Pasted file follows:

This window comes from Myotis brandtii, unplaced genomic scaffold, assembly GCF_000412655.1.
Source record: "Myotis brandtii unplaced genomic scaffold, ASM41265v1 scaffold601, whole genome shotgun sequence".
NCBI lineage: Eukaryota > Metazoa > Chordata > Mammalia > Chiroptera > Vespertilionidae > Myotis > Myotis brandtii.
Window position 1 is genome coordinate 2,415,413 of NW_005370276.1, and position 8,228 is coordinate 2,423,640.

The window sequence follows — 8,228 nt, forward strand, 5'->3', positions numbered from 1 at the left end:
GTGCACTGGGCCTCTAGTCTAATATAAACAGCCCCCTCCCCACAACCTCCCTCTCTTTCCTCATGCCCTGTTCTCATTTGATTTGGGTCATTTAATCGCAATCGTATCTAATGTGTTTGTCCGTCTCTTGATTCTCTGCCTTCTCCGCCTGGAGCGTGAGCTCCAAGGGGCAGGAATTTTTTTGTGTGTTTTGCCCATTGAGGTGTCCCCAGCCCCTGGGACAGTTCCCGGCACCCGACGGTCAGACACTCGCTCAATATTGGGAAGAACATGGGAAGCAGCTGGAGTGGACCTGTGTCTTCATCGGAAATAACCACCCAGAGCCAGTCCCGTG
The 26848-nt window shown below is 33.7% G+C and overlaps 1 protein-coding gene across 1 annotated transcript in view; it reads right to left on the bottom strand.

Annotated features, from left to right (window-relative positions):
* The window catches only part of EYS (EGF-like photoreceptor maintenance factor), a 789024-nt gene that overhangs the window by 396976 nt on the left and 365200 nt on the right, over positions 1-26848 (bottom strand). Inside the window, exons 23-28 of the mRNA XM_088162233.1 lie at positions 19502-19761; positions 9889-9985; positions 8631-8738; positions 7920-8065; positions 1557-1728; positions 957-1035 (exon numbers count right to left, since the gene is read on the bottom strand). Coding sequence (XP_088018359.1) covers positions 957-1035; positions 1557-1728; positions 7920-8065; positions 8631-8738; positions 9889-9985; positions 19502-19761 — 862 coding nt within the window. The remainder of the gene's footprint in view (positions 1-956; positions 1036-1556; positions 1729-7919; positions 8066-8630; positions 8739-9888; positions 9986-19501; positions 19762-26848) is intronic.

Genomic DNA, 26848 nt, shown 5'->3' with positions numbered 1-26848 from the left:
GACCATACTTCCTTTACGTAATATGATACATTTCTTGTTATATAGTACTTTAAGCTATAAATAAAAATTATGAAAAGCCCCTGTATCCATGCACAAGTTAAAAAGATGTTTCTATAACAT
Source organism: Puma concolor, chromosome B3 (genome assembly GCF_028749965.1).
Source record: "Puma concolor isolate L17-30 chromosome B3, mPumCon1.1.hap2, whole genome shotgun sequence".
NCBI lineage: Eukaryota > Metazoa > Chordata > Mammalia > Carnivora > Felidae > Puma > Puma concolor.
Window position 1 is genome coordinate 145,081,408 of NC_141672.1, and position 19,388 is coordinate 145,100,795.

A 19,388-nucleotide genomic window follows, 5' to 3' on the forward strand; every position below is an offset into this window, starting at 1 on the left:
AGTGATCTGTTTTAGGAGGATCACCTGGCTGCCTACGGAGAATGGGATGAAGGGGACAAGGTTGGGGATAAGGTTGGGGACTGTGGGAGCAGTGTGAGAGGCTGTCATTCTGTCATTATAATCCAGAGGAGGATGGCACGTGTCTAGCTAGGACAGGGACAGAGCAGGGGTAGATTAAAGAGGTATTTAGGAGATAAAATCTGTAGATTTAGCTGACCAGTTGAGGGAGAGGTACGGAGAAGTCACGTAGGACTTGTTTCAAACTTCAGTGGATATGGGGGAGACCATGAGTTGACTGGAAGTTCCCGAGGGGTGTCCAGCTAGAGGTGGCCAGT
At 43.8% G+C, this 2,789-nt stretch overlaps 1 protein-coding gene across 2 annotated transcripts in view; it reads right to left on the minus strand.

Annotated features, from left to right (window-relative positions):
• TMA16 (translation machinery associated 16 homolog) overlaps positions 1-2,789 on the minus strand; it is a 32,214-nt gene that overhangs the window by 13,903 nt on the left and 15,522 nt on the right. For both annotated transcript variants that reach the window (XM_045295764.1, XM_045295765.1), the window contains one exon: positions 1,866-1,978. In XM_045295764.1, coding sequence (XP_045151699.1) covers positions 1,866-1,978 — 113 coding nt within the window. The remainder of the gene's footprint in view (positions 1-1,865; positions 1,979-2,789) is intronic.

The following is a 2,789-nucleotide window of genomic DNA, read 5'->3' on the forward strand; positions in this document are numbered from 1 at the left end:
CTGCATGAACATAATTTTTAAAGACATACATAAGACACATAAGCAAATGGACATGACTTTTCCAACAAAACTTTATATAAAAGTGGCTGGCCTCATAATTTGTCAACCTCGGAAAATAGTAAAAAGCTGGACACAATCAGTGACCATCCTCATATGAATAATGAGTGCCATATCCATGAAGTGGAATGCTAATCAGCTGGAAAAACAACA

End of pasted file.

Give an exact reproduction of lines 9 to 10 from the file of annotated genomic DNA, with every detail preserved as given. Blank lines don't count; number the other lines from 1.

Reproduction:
* The window catches only part of EYS (EGF-like photoreceptor maintenance factor), a 789024-nt gene that overhangs the window by 396976 nt on the left and 365200 nt on the right, over positions 1-26848 (bottom strand). Inside the window, exons 23-28 of the mRNA XM_088162233.1 lie at positions 19502-19761; positions 9889-9985; positions 8631-8738; positions 7920-8065; positions 1557-1728; positions 957-1035 (exon numbers count right to left, since the gene is read on the bottom strand). Coding sequence (XP_088018359.1) covers positions 957-1035; positions 1557-1728; positions 7920-8065; positions 8631-8738; positions 9889-9985; positions 19502-19761 — 862 coding nt within the window. The remainder of the gene's footprint in view (positions 1-956; positions 1036-1556; positions 1729-7919; positions 8066-8630; positions 8739-9888; positions 9986-19501; positions 19762-26848) is intronic.

Genomic DNA, 26848 nt, shown 5'->3' with positions numbered 1-26848 from the left: